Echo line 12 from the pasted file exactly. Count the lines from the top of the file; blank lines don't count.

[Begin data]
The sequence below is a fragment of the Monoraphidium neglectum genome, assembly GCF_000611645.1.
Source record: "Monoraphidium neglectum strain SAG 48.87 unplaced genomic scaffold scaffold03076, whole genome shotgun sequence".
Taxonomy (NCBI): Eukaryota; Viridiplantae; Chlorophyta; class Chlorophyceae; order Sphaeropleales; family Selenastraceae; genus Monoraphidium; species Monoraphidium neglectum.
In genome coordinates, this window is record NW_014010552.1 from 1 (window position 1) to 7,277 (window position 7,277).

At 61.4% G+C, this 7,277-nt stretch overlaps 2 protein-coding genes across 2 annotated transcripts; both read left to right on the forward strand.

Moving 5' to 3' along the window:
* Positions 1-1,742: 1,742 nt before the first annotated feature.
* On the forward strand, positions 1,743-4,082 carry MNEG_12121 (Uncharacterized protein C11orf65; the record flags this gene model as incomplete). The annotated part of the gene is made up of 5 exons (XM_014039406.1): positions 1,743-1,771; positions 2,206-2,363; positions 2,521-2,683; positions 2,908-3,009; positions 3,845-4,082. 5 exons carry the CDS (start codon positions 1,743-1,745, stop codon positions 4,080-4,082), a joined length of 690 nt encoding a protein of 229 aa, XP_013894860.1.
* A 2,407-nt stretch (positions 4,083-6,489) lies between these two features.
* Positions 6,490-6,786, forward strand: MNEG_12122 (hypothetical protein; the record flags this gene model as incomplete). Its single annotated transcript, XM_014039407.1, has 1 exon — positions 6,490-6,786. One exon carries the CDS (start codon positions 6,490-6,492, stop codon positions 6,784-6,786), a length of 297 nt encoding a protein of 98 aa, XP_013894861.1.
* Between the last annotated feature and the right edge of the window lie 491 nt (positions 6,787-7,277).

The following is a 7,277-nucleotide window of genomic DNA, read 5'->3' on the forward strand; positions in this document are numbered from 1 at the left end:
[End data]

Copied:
The following is a 7,277-nucleotide window of genomic DNA, read 5'->3' on the forward strand; positions in this document are numbered from 1 at the left end: